Automated guided vehicles—or AGVs—are robotic versions of draft animals, hauling heavy loads and navigating their way in factories, distribution centers, ports and other facilities. These modern beasts of burden are evolving so rapidly in capabilities and electronic intelligence that the need for the equivalent of standardized performance testing has become apriority for the fast-growing AGV industry and its customers.
Responding to that need is precisely the aim of a new ASTM International standards committee chaired by Roger Bostelman, a NIST electronics engineer who specializes in intelligent control systems technologies. Bostelman has been a strong advocate for developing voluntary, industry-consensus standards for measuring—and comparing—what AGVs can do.
He spent the last two years discussing the merits of common methods for assessing performance with AGV manufacturers, component suppliers and users of the technology. In those exchanges and in a "white paper,"Bostelman made it clear that standard test methods are industry-shared tools for evaluating and comparing performance—and not specifications dictating the design or manufacture of AGVs.
Standards, metrics, and test methods will be driven by requirements articulated by end-users and AGV manufacturers, Bostelman says.
"There are many benefits to be gained," he explains. "Prospective customers would be able to compare how well AGV products fit their manufacturing and distribution needs. This reduces the risk of investing in and implementing a new technology. So performance standards can help to expand the market. The standards also will allow AGV manufacturers to report the results of performance tests as a marketing tool."
AGV safety standards are already well in hand, thanks to the work of a committee formed by the American National Standards Institute and the Industrial Truck Standards Development Foundation. But Bostelman, who serves on the committee, says the committee's safety standards do not directly address task performance and intelligence. As examples of potential performance standards, he lists tests for measuring how well an AGV navigates around obstacles and docks at a series of specified stops and metrics for evaluating how vehicles perform under different environmental conditions such as rough or smooth surfaces and variations in temperature and lighting.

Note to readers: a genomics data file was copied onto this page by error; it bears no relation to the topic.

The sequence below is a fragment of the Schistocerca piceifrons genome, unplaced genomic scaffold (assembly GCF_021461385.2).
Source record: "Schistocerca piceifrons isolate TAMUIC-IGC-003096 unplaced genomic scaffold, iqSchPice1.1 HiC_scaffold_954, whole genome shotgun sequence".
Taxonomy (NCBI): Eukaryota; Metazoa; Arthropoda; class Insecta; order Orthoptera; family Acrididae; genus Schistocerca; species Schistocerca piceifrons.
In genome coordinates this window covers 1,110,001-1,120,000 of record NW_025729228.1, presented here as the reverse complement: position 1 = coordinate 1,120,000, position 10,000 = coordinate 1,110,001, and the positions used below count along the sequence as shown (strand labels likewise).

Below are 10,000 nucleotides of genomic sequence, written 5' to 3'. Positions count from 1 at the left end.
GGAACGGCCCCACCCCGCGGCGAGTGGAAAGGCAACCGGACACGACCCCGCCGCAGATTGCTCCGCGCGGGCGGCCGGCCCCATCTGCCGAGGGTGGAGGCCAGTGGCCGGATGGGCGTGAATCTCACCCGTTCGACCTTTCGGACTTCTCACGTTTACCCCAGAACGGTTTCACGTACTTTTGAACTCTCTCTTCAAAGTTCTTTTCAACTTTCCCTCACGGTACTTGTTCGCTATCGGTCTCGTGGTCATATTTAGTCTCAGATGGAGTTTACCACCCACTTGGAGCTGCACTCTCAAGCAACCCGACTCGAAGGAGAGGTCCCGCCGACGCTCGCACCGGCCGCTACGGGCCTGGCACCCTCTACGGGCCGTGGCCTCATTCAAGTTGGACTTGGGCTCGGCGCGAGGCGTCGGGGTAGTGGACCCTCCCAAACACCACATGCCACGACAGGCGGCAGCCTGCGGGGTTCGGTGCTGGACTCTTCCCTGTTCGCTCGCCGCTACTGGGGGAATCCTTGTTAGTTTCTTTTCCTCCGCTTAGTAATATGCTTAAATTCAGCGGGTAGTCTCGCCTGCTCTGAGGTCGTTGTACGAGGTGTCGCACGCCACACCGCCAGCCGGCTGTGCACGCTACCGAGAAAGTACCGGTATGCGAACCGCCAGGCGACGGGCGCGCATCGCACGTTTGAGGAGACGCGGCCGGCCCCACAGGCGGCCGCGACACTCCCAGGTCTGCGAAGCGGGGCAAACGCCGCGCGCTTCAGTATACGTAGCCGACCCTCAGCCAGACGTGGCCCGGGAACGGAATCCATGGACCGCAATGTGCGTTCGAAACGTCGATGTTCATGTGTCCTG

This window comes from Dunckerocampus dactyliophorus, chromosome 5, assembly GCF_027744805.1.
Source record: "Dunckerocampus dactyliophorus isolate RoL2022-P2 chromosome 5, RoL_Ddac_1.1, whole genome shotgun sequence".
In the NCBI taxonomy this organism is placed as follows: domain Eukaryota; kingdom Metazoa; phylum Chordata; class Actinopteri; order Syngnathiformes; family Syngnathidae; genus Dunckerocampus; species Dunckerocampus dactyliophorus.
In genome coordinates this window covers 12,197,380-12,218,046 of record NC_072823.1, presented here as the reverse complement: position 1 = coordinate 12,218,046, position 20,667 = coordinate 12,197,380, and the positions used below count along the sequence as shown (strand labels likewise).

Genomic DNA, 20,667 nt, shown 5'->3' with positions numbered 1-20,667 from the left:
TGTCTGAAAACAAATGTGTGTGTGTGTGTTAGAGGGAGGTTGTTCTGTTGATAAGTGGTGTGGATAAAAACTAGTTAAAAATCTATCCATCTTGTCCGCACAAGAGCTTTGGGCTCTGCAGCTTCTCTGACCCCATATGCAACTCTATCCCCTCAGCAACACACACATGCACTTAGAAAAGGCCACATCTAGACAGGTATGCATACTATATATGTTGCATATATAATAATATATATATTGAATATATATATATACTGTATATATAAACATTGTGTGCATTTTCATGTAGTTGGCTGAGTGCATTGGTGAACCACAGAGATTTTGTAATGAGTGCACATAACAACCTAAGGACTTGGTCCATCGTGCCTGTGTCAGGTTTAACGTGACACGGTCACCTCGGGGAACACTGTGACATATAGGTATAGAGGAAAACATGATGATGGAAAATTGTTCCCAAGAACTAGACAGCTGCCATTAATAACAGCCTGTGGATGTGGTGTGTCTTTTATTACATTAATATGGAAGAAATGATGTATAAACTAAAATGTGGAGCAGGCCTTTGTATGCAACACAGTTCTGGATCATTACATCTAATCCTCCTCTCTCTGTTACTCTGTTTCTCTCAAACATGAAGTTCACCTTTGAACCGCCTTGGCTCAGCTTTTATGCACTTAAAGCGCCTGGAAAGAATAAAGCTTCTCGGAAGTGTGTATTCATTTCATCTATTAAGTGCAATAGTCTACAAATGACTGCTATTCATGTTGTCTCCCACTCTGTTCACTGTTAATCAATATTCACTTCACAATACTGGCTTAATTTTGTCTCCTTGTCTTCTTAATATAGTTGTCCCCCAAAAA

After a series of meetings, key stakeholders became convinced of the value of standard tests. And in late April 2014, ASTM's board of directors approved the creation of ASTM Committee F45 on Driverless Automatic Guided Industrial Vehicles. The new committee will focus on developing common terminology, recommended practices, guides, tests and performance standards.
A U.S. invention, AGVs have been used since the 1950s, but adoption has been gradual. More than 3,000 of these driverless systems—ranging from one vehicle to more than 100—are estimated to have been installed in the United States over the last 50 years. But the market is beginning to take off. Inc. magazine included AGVs on its list of best industries for starting a business in 2014.
A burst of innovation over the last decade has spawned a growing variety of AGVs, from towing carts and forklift-like vehicles to small shelf-moving robots and haulers of massive loads. Computer-controlled and, usually, battery powered, AGVs negotiate their way using flexible, easy-to-reconfigure guidance technologies that include optical sensors, lasers, surface-mounted magnetic tape and inertial guidance.